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Looking at buying Nikon D5000 - Is it the best camera for me

I am planning on buying my first DSLR. I will be taking pictures of our new baby for scrapbooking, calendars (or portrait gifts) and some nice portraits for gifts. I also take pictures of farming equipment in fields working for slide shows and calendars. Also some video capturing would be nice.

I am considering the Nikon D5000. Yet my concern is - does this camera have the ability to auto focus? Or do I need to make sure that I get lenses that have AF? Will this camera grow with me and my experience?

Any suggestions or help is appreciated. Would you buy something else? Pros & Cons about the NikonD5000. And what is the difference between Nikon D90 and Nikon D5000?
Charlesa

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It's a good choice

If you don't plan on buying lenses that won't autofocus on it. You just have to make sure to buy lenses that have focusing motors built into the lenses. For what you're planning on shooting it shouldn't restrict you much. You can still buy a 35mm F1.8 for indoor shooting without using a flash, but you'll have to understand aperture, depth of field, etc to get those shots.

The difference between the D5000 and D90 can be found on this website, just scroll down to "compared to the D90"

http://www.cameralabs.com/reviews/Nikon_D5000/verdict.shtml

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Baby photos

Congratulations on your new baby. Nikon D5000 or D90 are good choices. The Canon D-SLRs are also very good.

There are a lot of fun photos you can do with a baby. Here are a few photos of my son at 6 days old several months ago.
http://s165.photobucket.com/albums/u45/hjfok/Isaac%202009/

The key is to set up your equipment before posing the baby for photos. You want to be quick, before he/she cries or before he/she gets cold if taking nude photos.

The most important equipment, besides your camera and lens, is lighting. Natural lighting is free, a large north facing window can be a good source of light for portraits. A cloudy day outdoor or sunset can also provide pleasing softer light. Try to avoid using your built-in flash. At least use an external bounce flash with a diffuser. If you want better lighting, use 2 flashes off camera. Or you can use strobes or other external lights. The above photos are done with a pair of hot tungsten lights (to keep my infant warm, this is the only time I ever used a hot light). Usually I try to avoid hot tungsten lights because they can get very hot and uncomfortable, but it can work well with newborns who need to be kept warm. For older babies and kids/adults, use strobes (or flashes if your budget is limited). If your budget is limited, then do not buy a tungsten light because you won't use them much at all. My tungsten lights are now warming the pet turtle tank now for my older son. Most nonprofessional people will just use their external flashes.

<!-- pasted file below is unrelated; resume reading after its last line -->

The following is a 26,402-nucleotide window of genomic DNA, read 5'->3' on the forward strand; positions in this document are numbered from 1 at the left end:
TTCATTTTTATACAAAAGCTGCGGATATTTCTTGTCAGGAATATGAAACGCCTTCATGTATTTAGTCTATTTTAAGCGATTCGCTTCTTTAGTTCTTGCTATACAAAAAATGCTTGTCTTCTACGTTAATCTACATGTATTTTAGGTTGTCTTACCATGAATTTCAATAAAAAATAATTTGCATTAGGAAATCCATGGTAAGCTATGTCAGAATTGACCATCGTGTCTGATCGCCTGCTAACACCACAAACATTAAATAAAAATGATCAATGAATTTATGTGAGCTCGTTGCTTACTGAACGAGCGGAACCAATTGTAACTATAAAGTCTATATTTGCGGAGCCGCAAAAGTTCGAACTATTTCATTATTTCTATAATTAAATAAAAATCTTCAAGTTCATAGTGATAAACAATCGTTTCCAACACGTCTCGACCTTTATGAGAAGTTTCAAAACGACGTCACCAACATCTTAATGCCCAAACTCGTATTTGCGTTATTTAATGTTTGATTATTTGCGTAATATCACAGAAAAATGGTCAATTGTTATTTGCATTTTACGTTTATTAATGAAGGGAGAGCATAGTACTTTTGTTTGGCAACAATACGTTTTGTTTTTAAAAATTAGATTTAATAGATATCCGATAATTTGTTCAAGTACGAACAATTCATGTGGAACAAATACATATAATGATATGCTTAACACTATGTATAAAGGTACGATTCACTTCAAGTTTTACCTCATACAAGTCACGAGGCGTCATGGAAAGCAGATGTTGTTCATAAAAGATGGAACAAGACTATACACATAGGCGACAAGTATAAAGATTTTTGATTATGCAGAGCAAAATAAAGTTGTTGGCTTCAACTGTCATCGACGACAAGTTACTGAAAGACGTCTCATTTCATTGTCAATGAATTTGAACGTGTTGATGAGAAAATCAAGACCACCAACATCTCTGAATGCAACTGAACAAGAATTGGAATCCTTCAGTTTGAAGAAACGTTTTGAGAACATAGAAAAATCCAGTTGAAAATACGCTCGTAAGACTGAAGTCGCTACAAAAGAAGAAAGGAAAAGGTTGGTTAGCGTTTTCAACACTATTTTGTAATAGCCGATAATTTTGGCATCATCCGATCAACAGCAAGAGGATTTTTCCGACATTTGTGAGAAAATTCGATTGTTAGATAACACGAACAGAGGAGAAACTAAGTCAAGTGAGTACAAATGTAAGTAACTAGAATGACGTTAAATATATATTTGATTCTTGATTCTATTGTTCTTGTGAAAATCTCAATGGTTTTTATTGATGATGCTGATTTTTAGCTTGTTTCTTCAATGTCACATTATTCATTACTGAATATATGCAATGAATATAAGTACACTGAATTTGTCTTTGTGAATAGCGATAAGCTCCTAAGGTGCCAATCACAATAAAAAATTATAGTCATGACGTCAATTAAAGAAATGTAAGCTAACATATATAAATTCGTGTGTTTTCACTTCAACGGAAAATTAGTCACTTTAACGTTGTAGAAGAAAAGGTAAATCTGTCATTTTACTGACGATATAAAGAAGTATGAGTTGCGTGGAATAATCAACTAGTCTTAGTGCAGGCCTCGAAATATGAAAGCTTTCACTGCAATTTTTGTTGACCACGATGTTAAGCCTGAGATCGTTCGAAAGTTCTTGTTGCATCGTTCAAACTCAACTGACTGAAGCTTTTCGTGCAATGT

Any entry level D-SLR will be adequate for baby photos. The D90 will be a better choice later when your baby grows up and can run or do some sports. For babies, the kit 18-55mm lens should be okay, use the 50mm end. I used the good old 50mm f/1.4 prime lens for the photos above on a full frame D-SLR. The 35mm lens on the Nikon D5000 should also be okay. As the baby grows up, you will need a mid range tele lens 70-200mm.

Choosing a background is also important. A simple backdrop can make the photo more professional looking for announcements. You don't have to spend a lot of money for backdrops. Your local Linen shop can be a cheap way to get some black, white or colored background. Solid colors are usually less distracting. If you want something more fancy, then there are digital background that can have variable costs. You can download some for free (but usually low resolution). You can also buy them from a professional or web vendor. You can make your own digital backdrop too, by taking another photo and merge with the portrait.

This is a backdrop that I make on my own from an old photo of Disneyland. The portrait of my older son is done with a green screen and a set of studio strobes (monolights):
http://s165.photobucket.com/albums/u45/hjfok/Knight/

If you want to use digital backdrop, then you will need to buy a bright green bedsheet (from Walmart or Target) or a green screen from a pro camera shop. Then you take the portrait with the green background. And use Photoshop or other software to merge the photos by using layers and masks. These sound complicated but really not difficult to do. I'm not a pro and have not done this before. I watched a Youtube video (this kind of technique is called chroma key) and tried it on my own. It takes about 15 min or more initially but it gets faster later. If you are inpatient like me, then there are chroma key software that can automate the process and do it in 2 minutes (but a good software will set you back several hundred dollars, almost the cost of your camera).

Good luck!

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